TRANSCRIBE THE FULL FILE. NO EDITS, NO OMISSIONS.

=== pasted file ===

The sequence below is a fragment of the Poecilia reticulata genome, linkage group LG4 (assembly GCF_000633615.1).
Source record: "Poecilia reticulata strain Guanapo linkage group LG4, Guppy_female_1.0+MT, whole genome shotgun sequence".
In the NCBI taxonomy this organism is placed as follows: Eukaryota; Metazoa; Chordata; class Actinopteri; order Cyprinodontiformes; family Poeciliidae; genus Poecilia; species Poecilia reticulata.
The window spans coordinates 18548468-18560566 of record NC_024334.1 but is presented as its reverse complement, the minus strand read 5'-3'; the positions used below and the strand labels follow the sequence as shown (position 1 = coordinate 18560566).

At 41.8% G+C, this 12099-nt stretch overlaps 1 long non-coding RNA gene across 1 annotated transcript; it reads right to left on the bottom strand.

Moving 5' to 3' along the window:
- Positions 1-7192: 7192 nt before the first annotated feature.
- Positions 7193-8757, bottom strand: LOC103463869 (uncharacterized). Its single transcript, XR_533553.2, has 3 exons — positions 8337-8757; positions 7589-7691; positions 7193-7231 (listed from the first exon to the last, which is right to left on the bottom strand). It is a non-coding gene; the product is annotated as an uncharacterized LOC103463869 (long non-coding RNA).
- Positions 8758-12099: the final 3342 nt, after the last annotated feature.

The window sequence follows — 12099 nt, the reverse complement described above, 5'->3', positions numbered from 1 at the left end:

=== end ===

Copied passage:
The sequence below is a fragment of the Poecilia reticulata genome, linkage group LG4 (assembly GCF_000633615.1).
Source record: "Poecilia reticulata strain Guanapo linkage group LG4, Guppy_female_1.0+MT, whole genome shotgun sequence".
In the NCBI taxonomy this organism is placed as follows: Eukaryota; Metazoa; Chordata; class Actinopteri; order Cyprinodontiformes; family Poeciliidae; genus Poecilia; species Poecilia reticulata.
The window spans coordinates 18548468-18560566 of record NC_024334.1 but is presented as its reverse complement, the minus strand read 5'-3'; the positions used below and the strand labels follow the sequence as shown (position 1 = coordinate 18560566).

At 41.8% G+C, this 12099-nt stretch overlaps 1 long non-coding RNA gene across 1 annotated transcript; it reads right to left on the bottom strand.

Moving 5' to 3' along the window:
- Positions 1-7192: 7192 nt before the first annotated feature.
- Positions 7193-8757, bottom strand: LOC103463869 (uncharacterized). Its single transcript, XR_533553.2, has 3 exons — positions 8337-8757; positions 7589-7691; positions 7193-7231 (listed from the first exon to the last, which is right to left on the bottom strand). It is a non-coding gene; the product is annotated as an uncharacterized LOC103463869 (long non-coding RNA).
- Positions 8758-12099: the final 3342 nt, after the last annotated feature.

The window sequence follows — 12099 nt, the reverse complement described above, 5'->3', positions numbered from 1 at the left end: